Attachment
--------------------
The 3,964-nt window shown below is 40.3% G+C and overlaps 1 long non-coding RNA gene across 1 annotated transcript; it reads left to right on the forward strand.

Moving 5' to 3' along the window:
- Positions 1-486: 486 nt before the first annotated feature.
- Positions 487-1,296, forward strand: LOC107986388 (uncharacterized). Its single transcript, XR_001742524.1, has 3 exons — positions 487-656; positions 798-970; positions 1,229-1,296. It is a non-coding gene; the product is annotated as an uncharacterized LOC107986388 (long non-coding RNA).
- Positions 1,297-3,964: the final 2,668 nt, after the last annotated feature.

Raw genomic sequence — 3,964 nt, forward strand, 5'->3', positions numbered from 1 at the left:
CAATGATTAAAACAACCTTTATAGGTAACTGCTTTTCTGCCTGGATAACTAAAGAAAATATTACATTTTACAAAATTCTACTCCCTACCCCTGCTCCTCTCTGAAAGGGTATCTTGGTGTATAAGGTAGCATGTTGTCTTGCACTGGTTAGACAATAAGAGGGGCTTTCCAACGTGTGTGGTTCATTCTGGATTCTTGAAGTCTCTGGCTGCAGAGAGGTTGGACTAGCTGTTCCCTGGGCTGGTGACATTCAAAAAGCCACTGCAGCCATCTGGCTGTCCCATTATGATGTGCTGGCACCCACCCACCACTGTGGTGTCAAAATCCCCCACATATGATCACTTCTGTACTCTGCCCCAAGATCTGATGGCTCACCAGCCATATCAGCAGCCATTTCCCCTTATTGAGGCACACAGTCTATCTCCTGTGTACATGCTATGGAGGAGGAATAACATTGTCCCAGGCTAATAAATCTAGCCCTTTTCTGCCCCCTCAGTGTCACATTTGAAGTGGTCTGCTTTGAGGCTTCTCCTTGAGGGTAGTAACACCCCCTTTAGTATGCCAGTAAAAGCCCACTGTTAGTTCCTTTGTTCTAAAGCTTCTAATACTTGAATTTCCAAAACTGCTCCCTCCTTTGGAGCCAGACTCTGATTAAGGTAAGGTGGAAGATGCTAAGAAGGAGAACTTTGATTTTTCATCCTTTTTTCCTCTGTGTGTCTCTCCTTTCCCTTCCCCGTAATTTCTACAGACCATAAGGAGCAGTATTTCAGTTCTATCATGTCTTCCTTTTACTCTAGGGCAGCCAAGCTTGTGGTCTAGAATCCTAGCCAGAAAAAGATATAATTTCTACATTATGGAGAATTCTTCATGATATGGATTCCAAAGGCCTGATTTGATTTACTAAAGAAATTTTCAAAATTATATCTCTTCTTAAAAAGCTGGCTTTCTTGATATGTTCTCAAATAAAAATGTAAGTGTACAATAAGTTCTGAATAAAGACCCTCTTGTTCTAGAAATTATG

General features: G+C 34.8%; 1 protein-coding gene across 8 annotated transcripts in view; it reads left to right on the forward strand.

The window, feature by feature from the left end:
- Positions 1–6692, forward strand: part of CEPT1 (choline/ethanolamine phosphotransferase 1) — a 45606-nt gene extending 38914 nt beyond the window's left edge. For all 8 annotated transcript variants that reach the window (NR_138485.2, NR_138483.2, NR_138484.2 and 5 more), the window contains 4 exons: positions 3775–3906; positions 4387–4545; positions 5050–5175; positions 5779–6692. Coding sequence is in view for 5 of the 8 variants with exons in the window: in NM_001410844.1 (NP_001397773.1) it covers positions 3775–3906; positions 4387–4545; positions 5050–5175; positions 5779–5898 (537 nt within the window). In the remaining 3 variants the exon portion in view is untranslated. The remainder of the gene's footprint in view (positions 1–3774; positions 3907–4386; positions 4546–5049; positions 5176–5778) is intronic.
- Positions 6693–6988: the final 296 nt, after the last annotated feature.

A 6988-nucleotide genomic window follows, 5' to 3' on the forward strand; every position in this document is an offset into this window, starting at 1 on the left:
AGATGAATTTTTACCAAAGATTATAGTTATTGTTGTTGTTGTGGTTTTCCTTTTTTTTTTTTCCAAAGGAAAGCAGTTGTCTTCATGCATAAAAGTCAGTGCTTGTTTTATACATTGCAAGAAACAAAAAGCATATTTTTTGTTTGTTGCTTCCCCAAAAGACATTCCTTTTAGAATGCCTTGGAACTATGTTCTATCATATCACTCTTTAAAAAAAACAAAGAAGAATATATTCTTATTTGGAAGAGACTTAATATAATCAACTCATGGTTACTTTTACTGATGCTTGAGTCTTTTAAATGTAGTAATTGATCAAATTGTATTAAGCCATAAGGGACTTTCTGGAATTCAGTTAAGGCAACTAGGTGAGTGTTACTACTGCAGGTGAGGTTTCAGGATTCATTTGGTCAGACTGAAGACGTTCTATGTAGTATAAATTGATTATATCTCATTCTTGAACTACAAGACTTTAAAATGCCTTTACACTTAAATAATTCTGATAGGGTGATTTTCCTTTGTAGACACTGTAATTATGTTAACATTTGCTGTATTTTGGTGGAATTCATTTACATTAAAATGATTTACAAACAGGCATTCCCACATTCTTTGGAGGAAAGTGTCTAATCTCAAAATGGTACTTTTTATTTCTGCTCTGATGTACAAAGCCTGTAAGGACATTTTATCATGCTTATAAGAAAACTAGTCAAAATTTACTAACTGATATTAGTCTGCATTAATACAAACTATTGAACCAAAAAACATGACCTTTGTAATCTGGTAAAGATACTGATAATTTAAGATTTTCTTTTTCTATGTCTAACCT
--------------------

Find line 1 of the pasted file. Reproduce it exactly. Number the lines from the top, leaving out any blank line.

The 3,964-nt window shown below is 40.3% G+C and overlaps 1 long non-coding RNA gene across 1 annotated transcript; it reads left to right on the forward strand.